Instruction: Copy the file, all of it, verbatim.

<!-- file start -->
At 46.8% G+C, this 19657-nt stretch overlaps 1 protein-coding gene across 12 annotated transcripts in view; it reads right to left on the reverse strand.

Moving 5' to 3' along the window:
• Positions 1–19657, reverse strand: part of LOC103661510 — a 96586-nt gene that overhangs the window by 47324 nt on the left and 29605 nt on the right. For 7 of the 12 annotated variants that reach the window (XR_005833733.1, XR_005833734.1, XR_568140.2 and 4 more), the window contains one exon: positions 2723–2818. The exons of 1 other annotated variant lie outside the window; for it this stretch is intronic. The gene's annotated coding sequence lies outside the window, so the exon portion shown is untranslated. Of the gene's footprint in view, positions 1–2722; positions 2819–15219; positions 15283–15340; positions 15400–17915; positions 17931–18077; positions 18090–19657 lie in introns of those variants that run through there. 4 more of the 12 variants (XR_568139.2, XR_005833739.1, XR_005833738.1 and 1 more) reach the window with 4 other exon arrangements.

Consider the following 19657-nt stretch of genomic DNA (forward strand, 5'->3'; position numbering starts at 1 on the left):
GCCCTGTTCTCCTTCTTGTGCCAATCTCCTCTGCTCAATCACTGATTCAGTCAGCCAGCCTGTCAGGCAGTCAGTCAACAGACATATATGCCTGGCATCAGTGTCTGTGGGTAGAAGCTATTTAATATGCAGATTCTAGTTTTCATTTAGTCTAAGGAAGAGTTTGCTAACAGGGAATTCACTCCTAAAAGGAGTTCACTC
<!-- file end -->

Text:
At 46.8% G+C, this 19657-nt stretch overlaps 1 protein-coding gene across 12 annotated transcripts in view; it reads right to left on the reverse strand.

Moving 5' to 3' along the window:
• Positions 1–19657, reverse strand: part of LOC103661510 — a 96586-nt gene that overhangs the window by 47324 nt on the left and 29605 nt on the right. For 7 of the 12 annotated variants that reach the window (XR_005833733.1, XR_005833734.1, XR_568140.2 and 4 more), the window contains one exon: positions 2723–2818. The exons of 1 other annotated variant lie outside the window; for it this stretch is intronic. The gene's annotated coding sequence lies outside the window, so the exon portion shown is untranslated. Of the gene's footprint in view, positions 1–2722; positions 2819–15219; positions 15283–15340; positions 15400–17915; positions 17931–18077; positions 18090–19657 lie in introns of those variants that run through there. 4 more of the 12 variants (XR_568139.2, XR_005833739.1, XR_005833738.1 and 1 more) reach the window with 4 other exon arrangements.

Consider the following 19657-nt stretch of genomic DNA (forward strand, 5'->3'; position numbering starts at 1 on the left):
GCCCTGTTCTCCTTCTTGTGCCAATCTCCTCTGCTCAATCACTGATTCAGTCAGCCAGCCTGTCAGGCAGTCAGTCAACAGACATATATGCCTGGCATCAGTGTCTGTGGGTAGAAGCTATTTAATATGCAGATTCTAGTTTTCATTTAGTCTAAGGAAGAGTTTGCTAACAGGGAATTCACTCCTAAAAGGAGTTCACTC